sometimes it couldn't even get out of committee. as you say, the muppetization with this false narrative the republican party has been in love with dr. king and they believe in his words. the cherry picking of his legacy will be understood this idea we will never be free until we help emancipate all people in this country, especially black people, but all people living under the thumb of patriarchy, anti-black racism, and capitalism. that's a larger issue that republicans don't want to dress and they're doing their best to try to ignore the real reality of so many writings and teachings and give these quick anecdotes and sentences that fit their agenda. >> you know, it's so interesting, rev, as somebody who yourself was very young when you began, 9, when you began your activism. i think about it today. if dr. king were right now alive and he were the same age he was when he reached the peak of his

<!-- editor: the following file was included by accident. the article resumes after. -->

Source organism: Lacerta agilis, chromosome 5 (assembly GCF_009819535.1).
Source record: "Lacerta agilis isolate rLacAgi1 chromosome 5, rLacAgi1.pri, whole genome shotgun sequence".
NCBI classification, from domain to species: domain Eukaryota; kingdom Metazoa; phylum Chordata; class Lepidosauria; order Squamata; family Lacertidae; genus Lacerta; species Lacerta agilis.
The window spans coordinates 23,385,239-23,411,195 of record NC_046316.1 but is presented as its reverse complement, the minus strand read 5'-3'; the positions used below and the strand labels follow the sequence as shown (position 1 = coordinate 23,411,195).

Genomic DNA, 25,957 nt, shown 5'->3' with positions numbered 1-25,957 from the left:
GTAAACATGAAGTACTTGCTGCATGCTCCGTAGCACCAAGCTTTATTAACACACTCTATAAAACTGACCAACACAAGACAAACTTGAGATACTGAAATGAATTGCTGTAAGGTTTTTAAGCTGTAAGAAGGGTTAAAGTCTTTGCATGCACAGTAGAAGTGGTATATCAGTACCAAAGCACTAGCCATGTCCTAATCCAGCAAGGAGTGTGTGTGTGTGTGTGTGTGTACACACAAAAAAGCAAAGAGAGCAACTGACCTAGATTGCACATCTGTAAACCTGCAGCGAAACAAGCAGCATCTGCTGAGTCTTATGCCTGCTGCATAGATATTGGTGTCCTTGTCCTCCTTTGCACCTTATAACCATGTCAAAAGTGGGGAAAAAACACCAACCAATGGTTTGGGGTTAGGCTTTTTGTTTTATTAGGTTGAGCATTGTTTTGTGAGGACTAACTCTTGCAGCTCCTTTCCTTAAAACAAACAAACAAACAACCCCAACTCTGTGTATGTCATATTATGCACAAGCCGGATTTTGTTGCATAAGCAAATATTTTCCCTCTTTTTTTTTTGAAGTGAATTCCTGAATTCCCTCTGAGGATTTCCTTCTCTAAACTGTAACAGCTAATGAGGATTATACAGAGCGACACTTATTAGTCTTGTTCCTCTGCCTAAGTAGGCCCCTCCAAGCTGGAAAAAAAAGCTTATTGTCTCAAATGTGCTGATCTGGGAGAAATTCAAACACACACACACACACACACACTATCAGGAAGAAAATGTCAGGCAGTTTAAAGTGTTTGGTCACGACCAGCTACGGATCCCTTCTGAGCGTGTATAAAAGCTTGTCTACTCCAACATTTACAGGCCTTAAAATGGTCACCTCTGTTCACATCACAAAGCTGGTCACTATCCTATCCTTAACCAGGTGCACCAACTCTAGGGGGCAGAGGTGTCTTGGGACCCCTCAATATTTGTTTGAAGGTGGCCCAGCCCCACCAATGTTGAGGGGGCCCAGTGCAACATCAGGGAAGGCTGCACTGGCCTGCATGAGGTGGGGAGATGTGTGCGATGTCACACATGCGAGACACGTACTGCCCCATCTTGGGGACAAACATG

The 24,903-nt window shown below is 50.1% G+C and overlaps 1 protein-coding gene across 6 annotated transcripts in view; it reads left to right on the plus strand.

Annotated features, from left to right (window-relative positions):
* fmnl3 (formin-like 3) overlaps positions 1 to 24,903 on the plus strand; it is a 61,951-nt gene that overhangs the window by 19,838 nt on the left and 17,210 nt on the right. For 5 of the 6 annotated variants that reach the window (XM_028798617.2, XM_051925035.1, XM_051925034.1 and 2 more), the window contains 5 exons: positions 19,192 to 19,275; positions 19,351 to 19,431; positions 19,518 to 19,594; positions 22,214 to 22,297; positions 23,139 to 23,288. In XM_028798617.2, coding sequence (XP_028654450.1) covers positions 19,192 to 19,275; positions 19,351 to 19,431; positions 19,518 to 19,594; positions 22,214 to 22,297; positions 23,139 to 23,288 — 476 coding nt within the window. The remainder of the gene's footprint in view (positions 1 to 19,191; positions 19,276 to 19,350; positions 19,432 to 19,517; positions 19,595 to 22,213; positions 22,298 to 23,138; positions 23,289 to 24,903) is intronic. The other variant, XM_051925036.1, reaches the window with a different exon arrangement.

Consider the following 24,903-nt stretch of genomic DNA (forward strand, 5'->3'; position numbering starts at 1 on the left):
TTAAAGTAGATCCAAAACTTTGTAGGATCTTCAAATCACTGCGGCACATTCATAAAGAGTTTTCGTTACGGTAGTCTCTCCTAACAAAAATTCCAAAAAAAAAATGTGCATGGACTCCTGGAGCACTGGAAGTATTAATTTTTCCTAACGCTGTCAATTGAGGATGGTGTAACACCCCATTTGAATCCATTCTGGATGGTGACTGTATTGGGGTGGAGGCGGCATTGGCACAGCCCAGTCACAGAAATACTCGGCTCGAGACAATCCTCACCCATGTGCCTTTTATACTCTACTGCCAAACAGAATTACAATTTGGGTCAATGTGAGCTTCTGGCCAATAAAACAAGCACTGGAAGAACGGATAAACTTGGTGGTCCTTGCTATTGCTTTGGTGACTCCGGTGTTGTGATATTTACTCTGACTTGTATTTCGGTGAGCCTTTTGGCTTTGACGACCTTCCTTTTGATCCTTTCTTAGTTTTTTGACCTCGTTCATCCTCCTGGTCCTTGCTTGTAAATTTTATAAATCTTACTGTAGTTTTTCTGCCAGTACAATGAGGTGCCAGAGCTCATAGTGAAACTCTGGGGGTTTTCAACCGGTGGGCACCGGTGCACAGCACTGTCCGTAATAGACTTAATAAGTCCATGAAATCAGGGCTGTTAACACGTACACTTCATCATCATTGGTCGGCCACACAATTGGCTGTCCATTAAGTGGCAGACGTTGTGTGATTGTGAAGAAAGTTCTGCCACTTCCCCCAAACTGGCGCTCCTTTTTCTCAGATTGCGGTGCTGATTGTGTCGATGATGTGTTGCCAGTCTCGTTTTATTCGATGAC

activism or actually when he died, he was 39. that's younger than kobe bryant was when he died. he would have been a millennial if he were alive today at the same age he was doing his activism. this is a very young guy and a young man pushing for progress against the grain of all of american society, that was saying slow down, don't ask for voting rights. don't ask for too much integration. just let things happen quietly. and it's to me ironic that the people who are co-opting his legacy are also doing things like this, they're saying young people like dr. king and younger than him, should not be able to learn about martin luther king jr. in school. they shouldn't be able to learn about rosa parks because in pennsylvania, because they think it would make white children feel uncomfortable or feel sad. right wing groups moms for liberty wants tennessee's critical race theory law to ban a book about dr. king. so you can't quote him and then say you can't learn about him. >> well, one of the reasons they